The new “U.S. lesson learned” one hears regarding the most recent wars Afghanistan, Iraq, and Lebanon is that today’s conflicts are fought through asymmetries. One side has conventional strength and the other guerrilla tactics. One has satellite and drone surveillance and the other informants and tunnels. Smart bombs versus improvised explosives. Tactics and strategies supposedly are being rewritten to account for the new world of warfare.
Except this lesson is far from new. Unless one resided in eighteenth- or nineteenth-century Europe, wars almost always have been fought through asymmetries of power. Naval powers blockade land powers. Land powers sweep and hold territory. Cavalry destroys infantry, longbowmen decimate crossbowmen, and siege towers meet not other siege towers, but burning oil and dropped stones. Historic exploitation of asymmetries applies equally well to grand strategy. Trading states use their resources and networks to induce and coerce. Military giants move their forces within striking range to deter and compel. Terrorist networks use their flexibility, creativity, and ruthlessness to injure and frighten. Pillars of moral outrage stand fast against tanks, jails, and uncomprehending enemy arguments about “acting in your own best interest.”
Leaders are chosen in large part because of their ability to recognize which tactics and strategies favor their bodies politic and which favor those of their opponents. It is a rare – and even more rarely successful – leader that fights square battles with similar tactics. Such an endeavor ends in mutual stalemate or mutual destruction. In IR theory this kind of situation is recognized as systemic stability (except in rare instances where offensive power so overwhelms defensive strength that each side has an incentive to strike first and very low expectations of an effective counterstrike). Fighting against a superior opponent where that opponent is strongest is even more foolhardy. David didn’t swap punches and wrestle with Goliath – he slung a stone instead.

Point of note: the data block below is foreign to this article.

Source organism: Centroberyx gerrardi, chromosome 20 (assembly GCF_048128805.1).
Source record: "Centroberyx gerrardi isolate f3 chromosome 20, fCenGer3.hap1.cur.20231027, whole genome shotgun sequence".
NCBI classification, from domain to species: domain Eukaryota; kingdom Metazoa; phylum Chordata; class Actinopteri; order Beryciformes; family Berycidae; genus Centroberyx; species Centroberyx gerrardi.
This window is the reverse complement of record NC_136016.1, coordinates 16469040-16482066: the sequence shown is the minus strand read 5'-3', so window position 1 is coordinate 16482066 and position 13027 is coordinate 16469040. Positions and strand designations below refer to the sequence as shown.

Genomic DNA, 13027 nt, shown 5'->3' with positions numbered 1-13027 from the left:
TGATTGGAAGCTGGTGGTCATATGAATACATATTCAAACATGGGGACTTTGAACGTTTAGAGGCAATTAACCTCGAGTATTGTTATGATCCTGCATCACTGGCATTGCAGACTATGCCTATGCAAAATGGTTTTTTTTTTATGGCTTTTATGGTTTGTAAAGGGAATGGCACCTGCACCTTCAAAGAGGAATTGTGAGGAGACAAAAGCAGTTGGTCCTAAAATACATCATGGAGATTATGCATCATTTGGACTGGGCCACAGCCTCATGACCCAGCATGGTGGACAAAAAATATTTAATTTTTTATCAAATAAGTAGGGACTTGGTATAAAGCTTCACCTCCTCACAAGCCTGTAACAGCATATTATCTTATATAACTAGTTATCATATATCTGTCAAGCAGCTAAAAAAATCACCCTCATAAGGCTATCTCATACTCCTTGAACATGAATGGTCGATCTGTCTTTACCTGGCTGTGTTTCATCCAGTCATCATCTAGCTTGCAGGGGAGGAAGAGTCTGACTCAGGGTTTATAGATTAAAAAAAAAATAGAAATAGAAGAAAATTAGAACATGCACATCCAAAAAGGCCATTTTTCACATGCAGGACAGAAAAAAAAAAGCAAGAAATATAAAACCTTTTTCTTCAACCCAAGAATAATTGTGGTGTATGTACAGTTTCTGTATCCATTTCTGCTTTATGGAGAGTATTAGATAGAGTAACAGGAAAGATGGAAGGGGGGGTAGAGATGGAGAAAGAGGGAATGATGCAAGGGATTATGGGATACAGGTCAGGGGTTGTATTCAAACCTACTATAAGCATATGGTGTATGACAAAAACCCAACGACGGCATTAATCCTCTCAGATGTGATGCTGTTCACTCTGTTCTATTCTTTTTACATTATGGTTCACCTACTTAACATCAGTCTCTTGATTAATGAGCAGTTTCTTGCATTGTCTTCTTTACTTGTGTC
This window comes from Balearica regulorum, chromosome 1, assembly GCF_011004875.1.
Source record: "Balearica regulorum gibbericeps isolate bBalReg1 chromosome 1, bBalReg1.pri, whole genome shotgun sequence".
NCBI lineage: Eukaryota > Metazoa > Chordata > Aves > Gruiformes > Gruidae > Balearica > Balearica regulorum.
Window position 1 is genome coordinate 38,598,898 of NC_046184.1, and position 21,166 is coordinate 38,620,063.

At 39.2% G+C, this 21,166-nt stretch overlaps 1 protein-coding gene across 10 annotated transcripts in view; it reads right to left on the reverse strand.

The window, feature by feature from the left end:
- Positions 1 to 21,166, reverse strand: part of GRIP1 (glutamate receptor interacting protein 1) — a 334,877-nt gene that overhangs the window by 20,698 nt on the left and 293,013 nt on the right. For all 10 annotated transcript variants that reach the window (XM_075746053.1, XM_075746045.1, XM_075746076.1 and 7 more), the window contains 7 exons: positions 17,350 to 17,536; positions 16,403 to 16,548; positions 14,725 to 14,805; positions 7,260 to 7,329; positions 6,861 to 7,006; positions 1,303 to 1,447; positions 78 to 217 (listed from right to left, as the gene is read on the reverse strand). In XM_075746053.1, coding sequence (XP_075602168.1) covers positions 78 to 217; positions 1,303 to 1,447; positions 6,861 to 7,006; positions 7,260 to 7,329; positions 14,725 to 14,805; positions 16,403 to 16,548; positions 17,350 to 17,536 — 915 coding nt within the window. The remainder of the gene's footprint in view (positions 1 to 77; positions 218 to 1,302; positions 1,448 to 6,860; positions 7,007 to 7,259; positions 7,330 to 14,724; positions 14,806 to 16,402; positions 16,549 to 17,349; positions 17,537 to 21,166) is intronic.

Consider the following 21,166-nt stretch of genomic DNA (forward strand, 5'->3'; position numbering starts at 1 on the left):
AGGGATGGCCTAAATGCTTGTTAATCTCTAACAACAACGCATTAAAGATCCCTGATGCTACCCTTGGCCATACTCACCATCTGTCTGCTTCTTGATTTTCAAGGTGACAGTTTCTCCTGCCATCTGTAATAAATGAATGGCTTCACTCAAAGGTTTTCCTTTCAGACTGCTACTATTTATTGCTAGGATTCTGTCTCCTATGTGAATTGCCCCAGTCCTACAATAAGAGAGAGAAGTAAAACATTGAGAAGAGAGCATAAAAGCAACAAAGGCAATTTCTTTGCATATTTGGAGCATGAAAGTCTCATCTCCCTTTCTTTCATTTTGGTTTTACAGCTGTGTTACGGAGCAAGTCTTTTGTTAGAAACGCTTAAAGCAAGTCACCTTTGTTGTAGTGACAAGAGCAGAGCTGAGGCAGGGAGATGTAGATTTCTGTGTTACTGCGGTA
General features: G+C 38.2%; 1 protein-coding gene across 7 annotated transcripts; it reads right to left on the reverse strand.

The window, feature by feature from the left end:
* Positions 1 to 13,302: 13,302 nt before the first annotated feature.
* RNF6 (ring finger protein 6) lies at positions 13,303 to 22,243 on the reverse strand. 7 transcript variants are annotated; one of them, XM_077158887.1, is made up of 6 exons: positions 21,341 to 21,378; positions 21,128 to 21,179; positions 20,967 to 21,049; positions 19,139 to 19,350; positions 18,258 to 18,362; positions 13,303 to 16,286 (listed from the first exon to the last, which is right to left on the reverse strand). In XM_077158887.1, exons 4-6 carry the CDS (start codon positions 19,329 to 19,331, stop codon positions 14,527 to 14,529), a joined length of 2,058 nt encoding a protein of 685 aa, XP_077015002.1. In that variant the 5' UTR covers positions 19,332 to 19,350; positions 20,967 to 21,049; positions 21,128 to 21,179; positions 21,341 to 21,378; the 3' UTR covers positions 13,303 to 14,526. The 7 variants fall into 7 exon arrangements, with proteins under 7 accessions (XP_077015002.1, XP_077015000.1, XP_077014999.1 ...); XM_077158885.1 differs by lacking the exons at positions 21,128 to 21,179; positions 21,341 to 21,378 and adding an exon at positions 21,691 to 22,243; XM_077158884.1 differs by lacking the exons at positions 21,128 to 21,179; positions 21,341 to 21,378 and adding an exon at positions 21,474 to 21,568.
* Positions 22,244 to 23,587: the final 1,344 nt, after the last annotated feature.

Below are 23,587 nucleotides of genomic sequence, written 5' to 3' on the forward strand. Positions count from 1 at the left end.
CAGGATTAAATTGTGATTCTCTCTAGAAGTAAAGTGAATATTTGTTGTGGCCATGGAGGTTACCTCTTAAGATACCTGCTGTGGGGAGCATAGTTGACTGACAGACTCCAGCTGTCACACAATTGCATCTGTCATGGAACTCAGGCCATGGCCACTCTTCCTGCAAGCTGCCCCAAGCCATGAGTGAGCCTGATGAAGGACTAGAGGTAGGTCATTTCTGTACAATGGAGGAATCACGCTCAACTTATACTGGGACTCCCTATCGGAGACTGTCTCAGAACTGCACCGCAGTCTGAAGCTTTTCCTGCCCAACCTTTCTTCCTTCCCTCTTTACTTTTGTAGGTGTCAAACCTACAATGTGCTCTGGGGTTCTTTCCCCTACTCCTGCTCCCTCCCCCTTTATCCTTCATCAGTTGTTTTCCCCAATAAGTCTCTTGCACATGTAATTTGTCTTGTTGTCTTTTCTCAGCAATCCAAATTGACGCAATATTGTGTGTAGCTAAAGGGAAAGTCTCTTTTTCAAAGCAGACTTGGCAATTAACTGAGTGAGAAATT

Yet this lesson is not only not new, it also has not been learned. If it had, the question that would rise above the debate over current U.S. strategy is, “What asymmetries of power exist today and how do they threaten American and international security?” Check the platforms of the major candidates and you’ll find statements regarding strategic implications of everything from ethanol and veterans education to flag pins. Listen to the 24-hour news networks and count the number of “expert analyses” of American strategic vulnerability that results from asymmetries of power. Send me an email when you reach three.
So what asymmetries of power exist today, which are evolving or likely to evolve, and how do they potentially threaten long-term American and international security? Here is one to consider: energy. Plenty of breath warms the airwaves about the world’s current energy problems, but none sounds the tocsin about how the imbalance between net energy exporters and net importers creates enormous potential to bypass American strengths (military, economic, moral) and strike at or coerce over a serious American weakness. How, for example, would the United States respond to another oil embargo? How sluggishly will its economy function on gasoline that suddenly costs $8/gallon? Or, taking a long-term approach, what happens when the best oil and natural gas contracts go to those firms whose headquarters are not located in a nation held in contempt by key Muslim populations and whose CEOs can do business with men like Hugo Chavez? The United States once denied the Japanese access to the petroleum they required for their strategic goals, and Japanese leaders reluctantly chose to attack Pearl Harbor and start the war in the Pacific, even though they reckoned there was little chance of success. How will American leaders respond from the other side of that situation?